When I was in England recently, I was surprised by a change in thought about the Saxon invasion (or should I now say immigration?) of Britain during the fall of the Roman Empire. A tour guide made it sound as if the Saxons were well settled in Britain by then and indicated they just "rose to prominence" after the Romans left. This is in stark contrast to tales of Saxon "Sea Wolves" fascinatingly rendered by such authors as Rosemary Sutcliff. So I became curious about what the archaeological record had to say about it. I found this interesting article by William Bakken about the subject.
The 5th Century Anglo-Saxon Invasion of England: "An increasing amount of new information about the transition period is being supplied by archaeology. The evidence from first-hand archaeology is free of errors induced by copyists and editor, but is susceptible to improper interpretation and must be used carefully. The chronology of English artifacts requires correlation of evidence in England and on the continent with coins or other materials that can be accurately dated. From this a rough chronological sequence has been developed primarily based on changes in the styles of pottery and jewelry.20 In general, the recovered artifacts are grave goods many of which tend to be durable. It is necessary to look at all of the grave goods for chronological indications as heirlooms and plunder may be included in graves. Sequences of pottery, brooches, buckles and spear heads are now reasonably well established for dating.21 In addition to chronology, pottery and brooches particularly can be used as evidence of continental homelands of immigrant groups.
There was a gradual transition from cremation early in the settlement period to inhumation as the English were influenced by British customs and particularly as they were introduced to Christianity. This happened both in England and on the continent. Therefore, cremation indicates an early grave. Pagan inhumation burials were generally supplied with grave goods which makes them excellent sources of information.
Archaeological artifacts of the sub-Roman Britons are difficult to find. They appear to have continued to use the durable goods produced in the Roman period as long as possible and then replaced them with goods of less durable leather and wood construction. In addition, on sites that were abandoned, the latest levels are the least well preserved. It requires specialized techniques to recover the upper remains of wood construction. However, when allowances are made, the archaeological record still shows a drastic reduction in population and standard of living of the British remaining in southeastern and central England.22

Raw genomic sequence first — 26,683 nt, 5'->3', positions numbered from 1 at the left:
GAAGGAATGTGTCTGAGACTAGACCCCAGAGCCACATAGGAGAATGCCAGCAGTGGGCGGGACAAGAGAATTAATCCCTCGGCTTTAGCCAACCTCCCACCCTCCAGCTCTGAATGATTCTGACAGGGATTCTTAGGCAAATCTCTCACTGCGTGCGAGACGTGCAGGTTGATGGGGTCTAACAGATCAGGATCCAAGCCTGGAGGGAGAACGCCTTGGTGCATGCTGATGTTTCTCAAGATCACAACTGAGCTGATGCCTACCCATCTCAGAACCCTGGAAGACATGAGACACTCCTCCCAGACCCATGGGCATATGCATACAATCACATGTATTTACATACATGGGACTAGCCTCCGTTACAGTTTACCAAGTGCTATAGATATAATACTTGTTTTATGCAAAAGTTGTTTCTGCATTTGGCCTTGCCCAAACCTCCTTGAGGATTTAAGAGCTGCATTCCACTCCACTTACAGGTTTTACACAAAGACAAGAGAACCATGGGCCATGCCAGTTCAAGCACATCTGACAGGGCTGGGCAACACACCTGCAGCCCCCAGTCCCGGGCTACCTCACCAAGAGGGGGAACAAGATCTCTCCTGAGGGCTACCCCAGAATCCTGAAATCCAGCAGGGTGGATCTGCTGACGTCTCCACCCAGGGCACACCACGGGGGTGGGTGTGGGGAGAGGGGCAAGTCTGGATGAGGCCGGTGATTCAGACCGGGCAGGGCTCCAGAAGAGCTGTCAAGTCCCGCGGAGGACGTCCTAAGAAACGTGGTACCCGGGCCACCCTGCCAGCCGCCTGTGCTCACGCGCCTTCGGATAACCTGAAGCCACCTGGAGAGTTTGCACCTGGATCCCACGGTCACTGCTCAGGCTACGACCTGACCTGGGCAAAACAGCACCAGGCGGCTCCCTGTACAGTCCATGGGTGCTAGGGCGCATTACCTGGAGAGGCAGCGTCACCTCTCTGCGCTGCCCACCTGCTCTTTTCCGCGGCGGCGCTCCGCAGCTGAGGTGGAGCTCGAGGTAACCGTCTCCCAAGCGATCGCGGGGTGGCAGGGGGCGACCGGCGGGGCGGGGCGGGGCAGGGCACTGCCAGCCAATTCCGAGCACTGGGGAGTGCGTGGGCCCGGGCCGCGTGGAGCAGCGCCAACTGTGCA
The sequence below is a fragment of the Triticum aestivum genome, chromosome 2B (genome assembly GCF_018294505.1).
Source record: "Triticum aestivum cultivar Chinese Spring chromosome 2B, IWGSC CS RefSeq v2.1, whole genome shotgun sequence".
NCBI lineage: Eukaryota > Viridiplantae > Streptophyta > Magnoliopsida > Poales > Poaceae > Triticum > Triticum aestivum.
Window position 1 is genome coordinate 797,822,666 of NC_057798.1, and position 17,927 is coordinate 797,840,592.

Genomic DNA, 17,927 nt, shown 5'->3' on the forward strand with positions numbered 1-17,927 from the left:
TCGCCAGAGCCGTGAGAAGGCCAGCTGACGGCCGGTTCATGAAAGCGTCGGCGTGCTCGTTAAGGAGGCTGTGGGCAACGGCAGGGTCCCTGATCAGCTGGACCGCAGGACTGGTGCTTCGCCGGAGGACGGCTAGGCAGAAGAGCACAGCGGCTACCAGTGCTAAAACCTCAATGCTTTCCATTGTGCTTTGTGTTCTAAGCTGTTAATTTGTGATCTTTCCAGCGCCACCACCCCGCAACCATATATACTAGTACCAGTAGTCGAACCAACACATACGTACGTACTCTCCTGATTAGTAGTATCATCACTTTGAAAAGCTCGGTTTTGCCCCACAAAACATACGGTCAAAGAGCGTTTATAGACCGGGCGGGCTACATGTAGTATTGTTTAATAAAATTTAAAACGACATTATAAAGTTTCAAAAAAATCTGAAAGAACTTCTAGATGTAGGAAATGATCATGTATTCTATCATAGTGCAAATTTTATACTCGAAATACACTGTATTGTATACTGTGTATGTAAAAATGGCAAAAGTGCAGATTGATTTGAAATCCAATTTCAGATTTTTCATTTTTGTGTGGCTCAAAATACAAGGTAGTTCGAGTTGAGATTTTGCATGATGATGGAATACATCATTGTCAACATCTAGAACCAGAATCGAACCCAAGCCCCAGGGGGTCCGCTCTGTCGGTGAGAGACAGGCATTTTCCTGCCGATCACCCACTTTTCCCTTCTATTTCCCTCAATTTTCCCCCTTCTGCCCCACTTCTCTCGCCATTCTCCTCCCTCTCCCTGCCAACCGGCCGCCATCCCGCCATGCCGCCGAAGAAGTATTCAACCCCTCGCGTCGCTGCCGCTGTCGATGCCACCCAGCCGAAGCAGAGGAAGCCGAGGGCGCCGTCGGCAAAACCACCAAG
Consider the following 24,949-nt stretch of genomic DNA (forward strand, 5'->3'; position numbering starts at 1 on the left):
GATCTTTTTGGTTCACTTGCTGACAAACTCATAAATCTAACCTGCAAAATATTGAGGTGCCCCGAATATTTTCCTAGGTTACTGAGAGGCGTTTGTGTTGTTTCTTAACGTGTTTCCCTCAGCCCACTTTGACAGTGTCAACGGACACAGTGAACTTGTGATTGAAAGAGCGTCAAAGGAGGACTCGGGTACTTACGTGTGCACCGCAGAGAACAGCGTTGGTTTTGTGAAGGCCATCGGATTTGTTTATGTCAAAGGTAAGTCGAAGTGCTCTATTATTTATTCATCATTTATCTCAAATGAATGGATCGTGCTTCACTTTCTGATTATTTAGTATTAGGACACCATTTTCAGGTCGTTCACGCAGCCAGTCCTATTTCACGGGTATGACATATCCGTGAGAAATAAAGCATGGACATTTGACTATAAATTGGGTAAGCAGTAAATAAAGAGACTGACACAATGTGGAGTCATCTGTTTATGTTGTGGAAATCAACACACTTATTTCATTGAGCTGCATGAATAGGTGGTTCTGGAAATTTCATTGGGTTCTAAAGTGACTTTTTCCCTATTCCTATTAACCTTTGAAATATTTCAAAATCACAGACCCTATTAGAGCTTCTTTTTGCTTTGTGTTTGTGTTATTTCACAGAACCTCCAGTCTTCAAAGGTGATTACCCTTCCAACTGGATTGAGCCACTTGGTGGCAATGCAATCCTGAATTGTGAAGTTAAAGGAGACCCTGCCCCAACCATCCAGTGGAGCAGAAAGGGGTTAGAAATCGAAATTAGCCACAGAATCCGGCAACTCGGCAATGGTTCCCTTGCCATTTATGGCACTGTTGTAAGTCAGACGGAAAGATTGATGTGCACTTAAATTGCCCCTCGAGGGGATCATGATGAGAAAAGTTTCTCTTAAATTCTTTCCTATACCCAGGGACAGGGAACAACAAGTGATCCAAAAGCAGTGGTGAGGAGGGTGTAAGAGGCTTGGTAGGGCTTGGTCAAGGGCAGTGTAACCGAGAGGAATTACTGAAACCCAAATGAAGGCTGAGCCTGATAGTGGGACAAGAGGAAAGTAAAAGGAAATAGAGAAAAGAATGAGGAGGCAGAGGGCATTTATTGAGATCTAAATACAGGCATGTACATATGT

Archaeological evidence indicates there were Germanic troops in what became England well before the fifth century.23 The Romans used auxiliary troops from all over the world to provide garrisons for their military installations. Thus from Roman records, we know that German troops were stationed on Hadrians wall. These troops did not leave identifiable artifacts because they were issued Roman equipment. By the fourth century, the Romans were enlisting Germanic troops under their own leaders with their own equipment. Artifacts show that Germanic troops were guarding towns and roads in England from the fourth century on. Much of the pottery that identifies Germanic people has been found along the Saxon Shore where it appears auxiliary troops were stationed. Cremation cemeteries have been found that date from before the end of Roman rule in Britain. These early cemeteries are generally concentrated near Roman towns, forts or transportation routes. Their location pattern is similar to that of a wheel made pottery decorated in Saxon styles called Romano-Saxon ware. This pottery was apparently made by British potterers for the Germanic trade.24
Brooches, commonly used as clothing fasteners provide a valuable indication of date and origin. The shape and type of decoration varied between tribal groups. Round and equal arm brooches were common among Saxons, while the Angles and Jutes preferred cruciform brooches. In addition, wrist clasps were common among the Angles.25
Pottery fashions have about the same division as brooches. The Angles and Jutes favored rectangular decoration while the Saxons used more curvilinear styles. In addition, stamped decoration was common on Saxon pottery and was not used by the Angles and Jutes.26
Weapon ownership was almost essential in the settlement period and, therefore, weapons were commonly placed in graves. Spears were the most common, typically an iron tip riveted to an ash shaft. Shields of lime wood with a leather cover and an iron boss at the center have also been found. Knives and swords were too valuable to be placed in the graves of ordinary soldiers and farmers and are thus an indication of aristocracy. The swords used by many of the German nobility were heirlooms passed down from generation to generation.27 Helmets and arrows were also rarly found."